WGM continues with Part 2 of a three part series on the game of Pai Gow in which we look at pairs and standards hands.
Last issue we introduced you to the tiles and basic rules of Pai Gow (visit wgm8.com to read). Now let’s move on to Part B, in which we start to evaluate the hands we are dealt. In learning how to evaluate hands, we truly begin to learn the mechanics of the game. The game of pai gow is not rocket science but in comparison to games like roulette, blackjack and baccarat it can be very complicated. In some ways this is part of the beauty of the game!
Remember a hand in pai gow is two tiles. There are three groups of hands in pai gow:
- Wongs, gongs and high 9s
- Standard hands
This is the order of hands from strongest to weakest, but we are going to explain these in a different order as it makes the explanation easier to understand.
Pairs are the strongest hands in pai gow. If you are dealt two tiles that are exactly the same then you nearly always play them together. Obviously, two pairs would give you the very best start, as you then have a pair for your high hand and a pair for your low hand.
As we said before there are 16 pairs in a pai gow deck with 11 of those being identical. The other five are nonidentical. The biggest problem for beginners is there are multiple tiles that carry the same number of pips, and some are pairs while others are not. For example, let’s have a look at the sevens.
Here are the four tiles in the deck that have seven pips on them:
Now this is a pair of tit (or a tit pair)
And this is a pair of chop chit (or a chop chit pair)
but this is not a pair at all
it is just a standard hand (explained further below)
When you start playing pai gow, you can use a list of all 16 pairs in rank order. This will help you work out if your hand is a pair or not.
Notice that the gee joon non-identical pair is the highest pair, followed by the eleven identical pairs (teen, day, yun, gor, mooy, chong, bon, foo, ping, tit and look, in that order), followed by the four “chop” non-identical pairs (chop gow, chop bot, chop chit and chop ng, in that order). Remember the words gow, bot, chit and ng sound very much like the Cantonese pronunciation of 9, 8, 7 and 5, and those are the number of pips on the chop gow, chop bot, chop chit and chop ng tiles, in that order.
Let’s skip the wongs, gongs and high 9s for now and consider the standard hands, because understanding the standard hands will help in understanding the wongs, gongs and high 9s.
Standard hands will be easy for baccarat players as the magic number here is 9. The best normal hand is 9 and the lowest is 0. As in baccarat, ignore multiples of ten. For example, a tile with 9 pips plus a tile with 7 pips totals 16 pips, so the score for that hand is 6. A tile with 11 pips plus a tile with 10 pips totals 21 pips, so the score for that hand is 1.
If you haven’t been dealt a pair, a wong, a gong or a high 9 in your four tiles then you have to play two standard hands. This is more common than not. The best strategy here is to make your two hands as close together as possible. Let’s look at this hand:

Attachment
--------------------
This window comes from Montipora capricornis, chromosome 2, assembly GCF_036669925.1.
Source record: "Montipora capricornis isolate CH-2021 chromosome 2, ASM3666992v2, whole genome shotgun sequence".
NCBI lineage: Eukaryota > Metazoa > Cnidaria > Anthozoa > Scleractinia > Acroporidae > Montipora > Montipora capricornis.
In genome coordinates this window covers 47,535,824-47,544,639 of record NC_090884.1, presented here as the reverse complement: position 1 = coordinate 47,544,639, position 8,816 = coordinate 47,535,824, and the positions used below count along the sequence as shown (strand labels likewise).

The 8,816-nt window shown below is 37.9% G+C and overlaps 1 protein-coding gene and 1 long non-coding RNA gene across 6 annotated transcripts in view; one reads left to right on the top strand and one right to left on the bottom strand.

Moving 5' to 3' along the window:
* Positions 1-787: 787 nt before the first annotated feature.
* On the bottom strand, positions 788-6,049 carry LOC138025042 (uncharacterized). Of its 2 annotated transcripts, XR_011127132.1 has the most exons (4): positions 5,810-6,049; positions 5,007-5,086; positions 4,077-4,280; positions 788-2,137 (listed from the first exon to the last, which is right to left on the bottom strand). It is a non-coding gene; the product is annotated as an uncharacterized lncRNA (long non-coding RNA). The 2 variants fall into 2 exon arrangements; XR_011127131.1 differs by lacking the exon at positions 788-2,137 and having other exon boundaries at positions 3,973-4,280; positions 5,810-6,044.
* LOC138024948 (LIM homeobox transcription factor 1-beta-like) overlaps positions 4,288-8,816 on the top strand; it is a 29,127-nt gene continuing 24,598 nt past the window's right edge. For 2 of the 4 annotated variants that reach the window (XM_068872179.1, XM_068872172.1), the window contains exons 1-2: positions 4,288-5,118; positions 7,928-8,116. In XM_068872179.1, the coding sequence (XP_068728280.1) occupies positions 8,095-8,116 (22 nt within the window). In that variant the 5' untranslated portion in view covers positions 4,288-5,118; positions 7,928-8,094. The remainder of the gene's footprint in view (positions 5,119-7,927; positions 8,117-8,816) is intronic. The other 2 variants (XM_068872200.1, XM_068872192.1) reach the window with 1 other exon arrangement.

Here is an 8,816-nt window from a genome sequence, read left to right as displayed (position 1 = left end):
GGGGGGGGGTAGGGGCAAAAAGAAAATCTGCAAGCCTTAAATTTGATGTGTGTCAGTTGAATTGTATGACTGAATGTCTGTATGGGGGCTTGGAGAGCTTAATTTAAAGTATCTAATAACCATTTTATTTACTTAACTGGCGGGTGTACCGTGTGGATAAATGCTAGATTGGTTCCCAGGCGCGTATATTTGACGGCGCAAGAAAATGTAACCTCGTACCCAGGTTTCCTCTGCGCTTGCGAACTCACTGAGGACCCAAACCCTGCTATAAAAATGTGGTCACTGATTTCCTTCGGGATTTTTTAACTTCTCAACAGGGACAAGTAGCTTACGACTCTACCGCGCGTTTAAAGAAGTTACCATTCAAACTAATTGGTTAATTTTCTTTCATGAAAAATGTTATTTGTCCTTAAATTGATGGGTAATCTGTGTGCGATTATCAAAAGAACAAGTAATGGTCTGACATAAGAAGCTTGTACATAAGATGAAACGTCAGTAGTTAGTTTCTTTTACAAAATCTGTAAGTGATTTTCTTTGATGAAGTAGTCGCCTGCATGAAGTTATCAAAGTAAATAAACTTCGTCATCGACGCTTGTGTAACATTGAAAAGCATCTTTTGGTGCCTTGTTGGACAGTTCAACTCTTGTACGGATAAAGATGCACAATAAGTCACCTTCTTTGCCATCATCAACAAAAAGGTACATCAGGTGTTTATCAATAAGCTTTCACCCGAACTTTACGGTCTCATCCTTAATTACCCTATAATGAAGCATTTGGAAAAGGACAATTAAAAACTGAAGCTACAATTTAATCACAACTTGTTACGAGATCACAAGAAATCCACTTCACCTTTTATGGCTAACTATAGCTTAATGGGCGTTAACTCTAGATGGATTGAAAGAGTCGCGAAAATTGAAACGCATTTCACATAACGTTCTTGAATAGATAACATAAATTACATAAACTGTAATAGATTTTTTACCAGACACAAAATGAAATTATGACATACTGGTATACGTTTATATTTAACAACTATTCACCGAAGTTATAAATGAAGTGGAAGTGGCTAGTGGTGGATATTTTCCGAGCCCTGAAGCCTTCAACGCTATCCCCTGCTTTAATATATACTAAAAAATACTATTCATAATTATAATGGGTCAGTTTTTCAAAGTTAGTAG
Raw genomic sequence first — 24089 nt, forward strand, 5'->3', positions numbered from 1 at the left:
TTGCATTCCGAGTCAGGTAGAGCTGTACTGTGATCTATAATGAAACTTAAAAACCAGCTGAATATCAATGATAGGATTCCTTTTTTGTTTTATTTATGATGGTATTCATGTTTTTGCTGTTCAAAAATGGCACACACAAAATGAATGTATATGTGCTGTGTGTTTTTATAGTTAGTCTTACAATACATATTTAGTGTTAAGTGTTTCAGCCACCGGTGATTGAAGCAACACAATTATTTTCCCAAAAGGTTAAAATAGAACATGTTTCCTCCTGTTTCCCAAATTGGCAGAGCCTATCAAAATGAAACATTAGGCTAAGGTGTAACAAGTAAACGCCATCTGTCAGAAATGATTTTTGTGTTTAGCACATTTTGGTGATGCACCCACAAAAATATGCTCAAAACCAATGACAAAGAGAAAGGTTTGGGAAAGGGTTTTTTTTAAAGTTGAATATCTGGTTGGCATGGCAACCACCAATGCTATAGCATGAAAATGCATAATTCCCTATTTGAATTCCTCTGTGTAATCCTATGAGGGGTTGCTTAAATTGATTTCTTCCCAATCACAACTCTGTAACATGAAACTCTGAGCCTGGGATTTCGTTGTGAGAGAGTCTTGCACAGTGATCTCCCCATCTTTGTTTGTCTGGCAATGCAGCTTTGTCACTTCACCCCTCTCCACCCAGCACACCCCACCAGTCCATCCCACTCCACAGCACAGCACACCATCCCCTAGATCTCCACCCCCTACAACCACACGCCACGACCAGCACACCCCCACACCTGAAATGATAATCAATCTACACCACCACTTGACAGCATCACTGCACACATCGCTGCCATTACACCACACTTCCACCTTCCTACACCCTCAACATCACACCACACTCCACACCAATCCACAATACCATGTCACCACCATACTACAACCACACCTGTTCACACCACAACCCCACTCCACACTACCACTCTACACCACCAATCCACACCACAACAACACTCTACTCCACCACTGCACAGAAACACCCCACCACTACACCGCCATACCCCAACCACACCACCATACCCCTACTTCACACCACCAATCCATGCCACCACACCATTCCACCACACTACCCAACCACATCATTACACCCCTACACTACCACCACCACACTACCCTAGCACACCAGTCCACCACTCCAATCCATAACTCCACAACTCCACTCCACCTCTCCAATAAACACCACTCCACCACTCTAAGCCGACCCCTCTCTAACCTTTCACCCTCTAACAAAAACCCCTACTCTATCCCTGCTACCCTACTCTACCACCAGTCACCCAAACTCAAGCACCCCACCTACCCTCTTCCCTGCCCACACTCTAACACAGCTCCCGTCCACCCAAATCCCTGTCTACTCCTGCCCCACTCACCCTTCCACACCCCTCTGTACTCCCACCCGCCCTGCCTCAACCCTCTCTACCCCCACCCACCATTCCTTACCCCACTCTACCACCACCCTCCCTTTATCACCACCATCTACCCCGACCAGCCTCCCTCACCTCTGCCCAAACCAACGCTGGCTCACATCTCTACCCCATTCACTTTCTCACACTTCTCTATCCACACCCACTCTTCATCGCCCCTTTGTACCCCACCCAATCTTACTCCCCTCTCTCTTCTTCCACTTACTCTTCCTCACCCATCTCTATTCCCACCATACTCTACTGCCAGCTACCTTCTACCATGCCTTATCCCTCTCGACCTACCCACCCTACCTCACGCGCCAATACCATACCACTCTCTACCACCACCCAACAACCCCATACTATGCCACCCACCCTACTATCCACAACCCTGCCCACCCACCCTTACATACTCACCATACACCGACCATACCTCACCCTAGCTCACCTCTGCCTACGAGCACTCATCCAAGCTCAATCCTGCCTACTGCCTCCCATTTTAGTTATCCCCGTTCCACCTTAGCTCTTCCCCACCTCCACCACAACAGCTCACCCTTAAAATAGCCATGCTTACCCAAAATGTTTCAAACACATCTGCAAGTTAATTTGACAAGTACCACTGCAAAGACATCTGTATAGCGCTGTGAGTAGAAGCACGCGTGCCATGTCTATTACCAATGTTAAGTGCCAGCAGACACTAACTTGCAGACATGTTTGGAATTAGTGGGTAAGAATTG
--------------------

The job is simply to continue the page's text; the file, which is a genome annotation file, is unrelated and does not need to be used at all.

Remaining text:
From left to right chong, tit, chop gow, foo
There are the three possible options when dealt these four tiles. Obviously setting your hand as in the diagram above is your worst possible option. You have 3 for your high hand and 0 for your low hand. Playing this would be a total mistake.
6 + 7 = 13 High is 3
9 + 11 = 20 Low is 0
Setting your hand as below would be your second-best option but still not optimal. Your aim should be to get your high and low hand as close together as possible.
7 + 11 = 18 High 8
6 + 9 = 15 Low 5
Setting your hand as below is the right set for these tiles. Your 7 high is not strong but your 6 low is in with a fighting chance of getting you out with at least a push.
6 + 11 = 17 High 7
7 + 9 = 16 Low 6
There are times where you might be forced into playing a very strong high hand with a very weak low hand. In a perfect world you want two strong hands. When this is not possible, as it often isn’t, we need to play for a push. When we are playing for a push we want to maximize either our high or our low hand. If we don’t have a pair, wong, gong or high 9 we are not going to have a very strong high hand. This means our strategy is to make our low hand stronger at the expense of the high hand bringing the two hands as close together as possible.
In this situation we hope the banker is forced into playing the other way around (strong high and weak low). This would see us push the hand even though we are playing relatively weak tiles. These hands can also win on occasions where the dealer has shocking tiles.
Let’s now recap what happens when your hand and the banker’s hand total the same. The rule here is pretty simple. You take the highest tile and judge the hand on the rank of that tile (not the number of pips). Let’s have a look at three different hands totaling six.
This is a day-six
Out of the three this is the biggest six and is known as a day-six. This means the biggest tile in the hand is the day. The day tile is used to decide the hand when tying with the banker’s six.
This is a mooy-six
Out of the three this is the second biggest with the hand judged on the mooytile. This is a mooy-six, which is not as big as a day-six.
This is a chong-six
This is the weakest of the three hands totalling six, and is known as a chong-six. This is weaker than the day and mooy sixes. Notice that the chong is a bigger tile than a ping, even though a chong only has 6 pips and a ping has 10 pips.
Remember if two standard hands total the same and have the exact same high tile, then the banker wins, irrespective of the value of the weaker tile of each hand. There is one more exception: if both you and the banker have a standard hand of zero, then the banker wins, even if you have a “higher zero” by having the highest ranked tile of the two zero hands.